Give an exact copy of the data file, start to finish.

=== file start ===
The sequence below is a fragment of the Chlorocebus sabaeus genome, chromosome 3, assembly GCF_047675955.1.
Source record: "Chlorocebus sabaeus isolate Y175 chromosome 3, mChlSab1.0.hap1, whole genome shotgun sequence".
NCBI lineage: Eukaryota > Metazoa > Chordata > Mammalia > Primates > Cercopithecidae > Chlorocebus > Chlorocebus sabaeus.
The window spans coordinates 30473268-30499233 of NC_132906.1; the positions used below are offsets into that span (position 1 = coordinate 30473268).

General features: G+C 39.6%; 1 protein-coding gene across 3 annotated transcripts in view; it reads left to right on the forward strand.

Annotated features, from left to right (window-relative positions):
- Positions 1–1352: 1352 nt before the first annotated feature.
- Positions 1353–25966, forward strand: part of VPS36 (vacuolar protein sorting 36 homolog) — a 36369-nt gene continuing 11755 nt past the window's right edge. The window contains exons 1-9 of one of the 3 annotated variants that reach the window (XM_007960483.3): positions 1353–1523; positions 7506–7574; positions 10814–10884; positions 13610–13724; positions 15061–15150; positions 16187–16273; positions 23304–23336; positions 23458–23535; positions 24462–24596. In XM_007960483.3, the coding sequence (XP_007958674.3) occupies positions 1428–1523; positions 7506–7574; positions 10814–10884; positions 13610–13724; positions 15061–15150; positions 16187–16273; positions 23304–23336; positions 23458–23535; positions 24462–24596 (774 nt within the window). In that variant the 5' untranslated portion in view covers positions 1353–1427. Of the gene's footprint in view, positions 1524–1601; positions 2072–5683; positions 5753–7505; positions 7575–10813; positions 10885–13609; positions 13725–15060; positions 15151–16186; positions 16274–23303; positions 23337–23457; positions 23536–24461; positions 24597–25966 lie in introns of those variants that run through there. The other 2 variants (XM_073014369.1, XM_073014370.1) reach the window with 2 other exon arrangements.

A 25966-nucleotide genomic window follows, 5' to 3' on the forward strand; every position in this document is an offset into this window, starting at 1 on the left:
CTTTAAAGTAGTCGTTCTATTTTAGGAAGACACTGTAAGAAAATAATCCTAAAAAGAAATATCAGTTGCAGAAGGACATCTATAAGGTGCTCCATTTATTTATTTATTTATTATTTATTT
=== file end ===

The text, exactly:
The sequence below is a fragment of the Chlorocebus sabaeus genome, chromosome 3, assembly GCF_047675955.1.
Source record: "Chlorocebus sabaeus isolate Y175 chromosome 3, mChlSab1.0.hap1, whole genome shotgun sequence".
NCBI lineage: Eukaryota > Metazoa > Chordata > Mammalia > Primates > Cercopithecidae > Chlorocebus > Chlorocebus sabaeus.
The window spans coordinates 30473268-30499233 of NC_132906.1; the positions used below are offsets into that span (position 1 = coordinate 30473268).

General features: G+C 39.6%; 1 protein-coding gene across 3 annotated transcripts in view; it reads left to right on the forward strand.

Annotated features, from left to right (window-relative positions):
- Positions 1–1352: 1352 nt before the first annotated feature.
- Positions 1353–25966, forward strand: part of VPS36 (vacuolar protein sorting 36 homolog) — a 36369-nt gene continuing 11755 nt past the window's right edge. The window contains exons 1-9 of one of the 3 annotated variants that reach the window (XM_007960483.3): positions 1353–1523; positions 7506–7574; positions 10814–10884; positions 13610–13724; positions 15061–15150; positions 16187–16273; positions 23304–23336; positions 23458–23535; positions 24462–24596. In XM_007960483.3, the coding sequence (XP_007958674.3) occupies positions 1428–1523; positions 7506–7574; positions 10814–10884; positions 13610–13724; positions 15061–15150; positions 16187–16273; positions 23304–23336; positions 23458–23535; positions 24462–24596 (774 nt within the window). In that variant the 5' untranslated portion in view covers positions 1353–1427. Of the gene's footprint in view, positions 1524–1601; positions 2072–5683; positions 5753–7505; positions 7575–10813; positions 10885–13609; positions 13725–15060; positions 15151–16186; positions 16274–23303; positions 23337–23457; positions 23536–24461; positions 24597–25966 lie in introns of those variants that run through there. The other 2 variants (XM_073014369.1, XM_073014370.1) reach the window with 2 other exon arrangements.

A 25966-nucleotide genomic window follows, 5' to 3' on the forward strand; every position in this document is an offset into this window, starting at 1 on the left:
CTTTAAAGTAGTCGTTCTATTTTAGGAAGACACTGTAAGAAAATAATCCTAAAAAGAAATATCAGTTGCAGAAGGACATCTATAAGGTGCTCCATTTATTTATTTATTTATTATTTATTT